WUWT reports on a paper reportedly "in press*" in the journal Science that finds climate sensitivity to increased CO2 is less than previously thought. Seems those predictions about extreme events our climate commission is so fond of may require some re-thinking. Let's see how long it takes for the ABC to cover this important result.
Schmittner, A., et al., 2011. Climate sensitivity estimated from temperature reconstructions of the Last Glacial Maximum, Science, in press*,http://www.princeton.edu/~nurban/pubs/lgm-cs-uvic.pdf
Assessing impacts of future anthropogenic carbon emissions is currently impeded by uncertainties in our knowledge of equilibrium climate sensitivity to atmospheric carbon dioxide doubling. Previous studies suggest 3 K as best estimate, 2–4.5 K as the 66% probability range, and non-zero probabilities for much higher values, the latter implying a small but significant chance of high-impact climate changes that would be difficult to avoid. Here, combining extensive sea and land surface temperature reconstructions from the Last Glacial Maximum with climate model simulations we estimate a lower median (2.3 K) and reduced uncertainty (1.7–2.6 K 66% probability). Assuming paleoclimatic constraints apply to the future as predicted by our model, these results imply lower probability of imminent extreme climatic change than previously thought.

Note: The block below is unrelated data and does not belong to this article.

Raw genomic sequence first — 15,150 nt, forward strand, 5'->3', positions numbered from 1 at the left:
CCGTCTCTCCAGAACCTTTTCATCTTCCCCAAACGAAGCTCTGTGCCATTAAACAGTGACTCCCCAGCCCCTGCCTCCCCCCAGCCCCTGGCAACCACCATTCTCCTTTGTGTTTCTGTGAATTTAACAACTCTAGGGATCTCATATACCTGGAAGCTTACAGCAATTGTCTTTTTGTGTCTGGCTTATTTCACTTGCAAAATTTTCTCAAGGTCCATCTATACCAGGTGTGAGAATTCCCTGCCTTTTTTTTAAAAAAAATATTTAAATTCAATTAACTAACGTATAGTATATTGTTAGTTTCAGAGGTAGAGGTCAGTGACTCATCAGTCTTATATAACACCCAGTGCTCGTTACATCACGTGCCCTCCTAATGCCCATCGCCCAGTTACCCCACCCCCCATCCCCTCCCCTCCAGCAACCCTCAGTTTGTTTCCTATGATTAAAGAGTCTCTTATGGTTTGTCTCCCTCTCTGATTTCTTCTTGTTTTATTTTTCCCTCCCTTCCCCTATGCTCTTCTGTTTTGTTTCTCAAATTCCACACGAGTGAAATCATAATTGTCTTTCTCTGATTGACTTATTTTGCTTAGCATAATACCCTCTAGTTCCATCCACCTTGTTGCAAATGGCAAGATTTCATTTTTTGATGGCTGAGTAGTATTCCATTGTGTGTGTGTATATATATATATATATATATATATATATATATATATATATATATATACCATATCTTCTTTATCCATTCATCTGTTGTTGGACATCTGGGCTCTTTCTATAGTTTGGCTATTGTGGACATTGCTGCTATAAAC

*According to the authors